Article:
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Oakes , North Dakota
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November 27, 2003     Oakes Times
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November 27, 2003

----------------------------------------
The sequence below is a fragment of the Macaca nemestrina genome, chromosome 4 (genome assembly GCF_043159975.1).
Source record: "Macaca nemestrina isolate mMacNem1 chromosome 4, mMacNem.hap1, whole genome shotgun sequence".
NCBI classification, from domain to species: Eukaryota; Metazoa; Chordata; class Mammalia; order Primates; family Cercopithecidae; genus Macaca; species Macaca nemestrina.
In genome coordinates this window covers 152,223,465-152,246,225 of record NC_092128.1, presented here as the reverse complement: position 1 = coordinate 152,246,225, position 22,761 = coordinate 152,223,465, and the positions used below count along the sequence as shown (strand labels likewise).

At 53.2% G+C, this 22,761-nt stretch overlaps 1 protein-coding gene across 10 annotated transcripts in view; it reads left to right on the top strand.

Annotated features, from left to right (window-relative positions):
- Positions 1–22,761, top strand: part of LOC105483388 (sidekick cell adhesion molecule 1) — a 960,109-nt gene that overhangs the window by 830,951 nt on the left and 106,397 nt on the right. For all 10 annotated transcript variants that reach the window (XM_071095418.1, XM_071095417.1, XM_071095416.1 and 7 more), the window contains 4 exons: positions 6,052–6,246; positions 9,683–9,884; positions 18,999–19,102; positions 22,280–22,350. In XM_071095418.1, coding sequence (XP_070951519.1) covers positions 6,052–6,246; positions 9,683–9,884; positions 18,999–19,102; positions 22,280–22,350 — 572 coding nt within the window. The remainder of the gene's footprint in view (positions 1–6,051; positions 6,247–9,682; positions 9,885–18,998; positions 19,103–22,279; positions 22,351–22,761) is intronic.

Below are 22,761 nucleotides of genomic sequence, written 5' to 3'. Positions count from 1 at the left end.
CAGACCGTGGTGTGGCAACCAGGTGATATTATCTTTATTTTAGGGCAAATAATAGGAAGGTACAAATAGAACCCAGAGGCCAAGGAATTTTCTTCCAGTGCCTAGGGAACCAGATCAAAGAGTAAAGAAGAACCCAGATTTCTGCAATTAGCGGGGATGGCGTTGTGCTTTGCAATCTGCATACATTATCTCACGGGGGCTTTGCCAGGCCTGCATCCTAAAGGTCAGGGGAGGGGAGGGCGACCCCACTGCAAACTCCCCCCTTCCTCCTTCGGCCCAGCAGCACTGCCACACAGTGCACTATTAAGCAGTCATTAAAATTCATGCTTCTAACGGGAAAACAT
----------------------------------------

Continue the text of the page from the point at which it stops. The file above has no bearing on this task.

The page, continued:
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Section B --- The Times Leader, Thursday, November 27, 2003 • Sales. Service. On Site Service • Computer/Printer Accessories • Installation• Pickup & Delivery Call 1-701-375-7211 ft.- in-icing l)arren Adam - Owner Call AL BAKKEN • CELL 701-320-5921 TOLL FREE 1"800-726-7580 1905 8TH AVE. SW * JAMESTOWN, NORTH DAKOTA 4 .... COUNTY FARM NaTanya Olson - NDSU Extension SKUNKS As I was disposing of the 6th skunk that I have trapped in our barn recently, I am reminded that there are a lot reasons that we should be weary of this black and white creature. Besides their pun- gent smell, they are also a very common carrier of rabies. The risk of rabies is up this fall thanks to a population explosion among the region's skunks according to a North Dakota State University vet- erinarian. "Everyone who has a dog or a cat should have that animal vac- cinated," says Charlie Stoltenow of the NDSU Extension Service. "It's a real tragedy to lose a family pet to a disease that can be prevented." Some livestock producers may want to take similar precautions, Stoltenow says. "If there are live- stock such as breeding stock that you cannot afford to lose, remember that vaccinations are available for just about every species of domesti- cated animal."For pets, an initial vaccination is administered at three months and again in one year. Depending on the vaccine, boost- ers can be given at one- or three- year intervals after that. The North Dakota Health Department has seen more than a 40- percent increase in animal rabies cases this year, and the NDSU diagnostic laboratory has documented rabies cases in elk and bison something that's extremely rare. Stoltenow says, "Virtually all of those cases can be traced to skunks." Skunks are the primary carrier of rabies in this region and Stoltenow says wildlife experts esti- mate that 400,000 skunks are born in an average year, but this year there may be up to three adult skunks per square mile. This may explain my over abundance of them. "Tests indicate that up to 90 per- cent of skunks test positive for rabies." Stoltenow says. The best way to deal with skunks is to avoid them; however, skunks that frequent livestock pens, farmyards or popu- lated areas may need to be destroyed. Stoltenow urges livestock pro- ducers to be on alert for animals that act strangely and for unexplained livestock deaths. Consult a veteri- narian in such cases and bury or burn dead animals. "Remember that you don't need to North Dakota Farmers Union applauds Senate action that instructs members of Congress to uphold funding for implementa- tion of country-of-origin labeling (COOL) on meat products. "This is another significant vic- tory for producers and con- sumers," says Robert Carlson, president of the North Dakota Farmers Union. "North Dakota producers overwhelmingly voiced their support for COOl at USDA field hearing held earlier this year. Clearly, Congress is listening to the concerns of producers. This is a welcome change, considering the bush Administration and USDA have been representing the inter- ests of the meatpacking industry." The "Sense of the Senate" amendment passed by a vote of 58 be bitten to contract the rabies virus," he says. "It can be passed with saliva and other bodily fluids." That means any dead animals or animal that potentially carries the virus should be treated with care. "If you think that you've been exposed to rabies, contact a doctor immedi- ately," Stoltenow says. "Rabies in humans can be treated if treatment begins soon enough." Speaking from personal experience, rabies treatment and the loss of bird and livestock due to the skunks is not worth the small price to dispose of the smelly animals. to 36. It specifically instructs House and Senate conferees to maintain COOL funding in the agriculture appropriations bill, which will go to a House-Senate conference committee for final revision. In July of this year, U.S. House members voted to withhold fund- ing for the meat products section of the labeling program. Mandatory country-of-origin labeling, which passed both the House and Senate in 2002, was signed into law by President Bush as part of the 2002 Farm Bill. The law requires country-of-origin labels on fruits, vegetable, beef, pork, lamb, peanuts, fish and shell- fish by September 30, 2004. Farmers Union members have been longtime advocates of a BY IODI BRI/ML.. ItX1rlClI$1OII/IIUTIlltlOM ltDgCA I'IOM AGItlfI' A day for indulgence is upon us. I wish for you to have a warm place to spend your Thanksgiving Day Holiday, with an ample amount of food, and family. Along with holidays and fami- lies also comes traditions. Some habits like traditions are hard to break, but for your sake, I hope you have updated your turkey preparation methods. I know it is difficult to change the ways we have always done things, but stop to think for a minute, just what has changed about our food supply. Very few items we eat anymore, come "farm country-of-origin labeling pro- gram. "This has been an uphill bat- tle," says Carlson, "and we will continue the fight to see this implemented." In related action, the SEnate rejected an amendment to offset crop and livestock losses incurred by producers in the past three years. "We're disappointed the emer- gency disaster aid amendment did- n't pass the Senate," Carlson said. "The need for disaster aid will continue until more complete crop insurance coverage is available to producers." Last year, Congress did provide limited assistance that fell short of actual losses suffered by producers due to drought and other weather-related disasters. fresh" as we once knew it. Many of our food items, especially meat items, come from large confine- ment herds or corporate farms. One of the obvious differences about the meat supply is that when these animals are grown in a con- finement situation, animals are more susceptible to diseases. This is why it is vitally impor- tant to thaw those turkeys properly and cook according to USDA specifications. I recently had a visit by a resi- dent poultry expert. We were vis- iting about farm flesh eggs versus store bought eggs. I was told that if I was going to hard boil farm flesh eggs that it Was a good idea to let them set in the refrigerator for a couple of weeks for the best results. My first response was "are you crazy" you can't keep eggs for 2 weeks. Then I was informed that most eggs you buy in the grocery store have been sit- ting in warehouses for up to a month before going to the grocery stores. Now, is there any wonder why people get salmonella poison- ing? This leads me back to handling and cooking that turkey properly. Our food supply is no longer han- dled the same way it was 20 years ago so why handle your food the same as you did 20 years ago. Thawing-When thawing that turkey, PI EASE do not thaw on the kitchen counter. If you thaw that bird in the refrigerator, allow 24 hours for every 5 pounds of turkey. If you choose to thaw in water, it is best to thaw in a leak proof bag. Place the turkey in cold water and allow 30 minutes pound, changing water every 301 I ha minutes• |was Prior to roasting, rinse th~the, turkey with water and remove tl~lraditic giblets. It is best to cook stuffin=~p half in a separate pan, rather than stuff~,,,=,, ing the bird to allow even cookin~'fiila of the turkey. If you choose ,~e as 1 stuff the turkey, stuff loosley an~,-,.__ cook until stuffing reaches 16~lorel degrees. ~ione Don't forget about clean-ul~about Make sure you use a bleach-wate~ Ion ) • g sotuuon to clean the counter spa4"cam used for preparing your turkey a.~ks9 all surfaces you may have come~, OI~ contact with. ~Uch Roast your turkey in a 32~d "" f t atel degree oven. An 8-12 pounL__ turkey takes about 3 hours, l~fm~rnnCr sure to use a food thermometer rE,,, "-" .,~z[ I1 IIO check for doneness. You can ordeL . lccora a free thermometer by callinlk _, Butterball at 1-800-288-837~,m ,.Piz01ell You can check for doneness,smn.~h " inserting a food thermometer ifllLr~r~'01 the thigh of the bird. Temperatui~oles~un. of 180 degrees should be reached~m=°ven When turkey is done, a!!ow .~˘?~ bwd" to set for about 15 minutqk,-__~e m'"" outside of the oven for optin~e~.. juicines'sl ..... ' ,j:dl°wr Now for the deal breaker, Y~T' r 4 ~ i=1,95 I have followed all the steps to a[-'. • : c/ations, to this point, now don't ruin mL- lcaving that' turkey out on ~14990-( counter i%r hourL Get those9 overs in the refrigerafor immec ,a-U • ~ni ca ately following the meal. [ Have a wonderful Thanksgiving. were ]ver, su Tat wet to 10f a c, |larity,, Get a Great To advertlse HELWlG EXCAVATING Get a Great Deotl In thls Service o...... ND Deoll SALES --" PARTS -- SERVICE $7 per week Directorg 407 N 7TH ST., OAKES, N.D. 58474-1001.Bus: 701-742-2448. FAX: 701-742-2853 $7 per week contact --. s-- _uI uI Ethet 349"3222 .~ DEMOLITION [ iIIIIl l:V TR||Plfllll or " TREE REMOVAL IdllllEIk I lUUIUlUlIJ Karen ' DITCH DIGGING II1˘ 27 YEARS OF OUALITY PEOPLE !-2361 °0" G R A VE L HAULING 'I~= "! 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